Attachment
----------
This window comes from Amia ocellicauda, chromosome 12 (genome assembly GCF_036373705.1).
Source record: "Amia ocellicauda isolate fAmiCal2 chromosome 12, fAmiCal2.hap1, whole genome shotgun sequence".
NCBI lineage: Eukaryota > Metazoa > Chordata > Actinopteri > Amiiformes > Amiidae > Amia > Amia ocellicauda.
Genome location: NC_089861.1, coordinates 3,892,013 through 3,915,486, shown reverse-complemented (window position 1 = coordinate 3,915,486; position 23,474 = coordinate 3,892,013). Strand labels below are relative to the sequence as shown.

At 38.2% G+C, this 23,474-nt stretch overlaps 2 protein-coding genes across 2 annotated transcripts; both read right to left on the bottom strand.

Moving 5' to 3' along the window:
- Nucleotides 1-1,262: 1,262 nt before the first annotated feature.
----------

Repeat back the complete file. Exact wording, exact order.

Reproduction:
This window comes from Amia ocellicauda, chromosome 12 (genome assembly GCF_036373705.1).
Source record: "Amia ocellicauda isolate fAmiCal2 chromosome 12, fAmiCal2.hap1, whole genome shotgun sequence".
NCBI lineage: Eukaryota > Metazoa > Chordata > Actinopteri > Amiiformes > Amiidae > Amia > Amia ocellicauda.
Genome location: NC_089861.1, coordinates 3,892,013 through 3,915,486, shown reverse-complemented (window position 1 = coordinate 3,915,486; position 23,474 = coordinate 3,892,013). Strand labels below are relative to the sequence as shown.

At 38.2% G+C, this 23,474-nt stretch overlaps 2 protein-coding genes across 2 annotated transcripts; both read right to left on the bottom strand.

Moving 5' to 3' along the window:
- Nucleotides 1-1,262: 1,262 nt before the first annotated feature.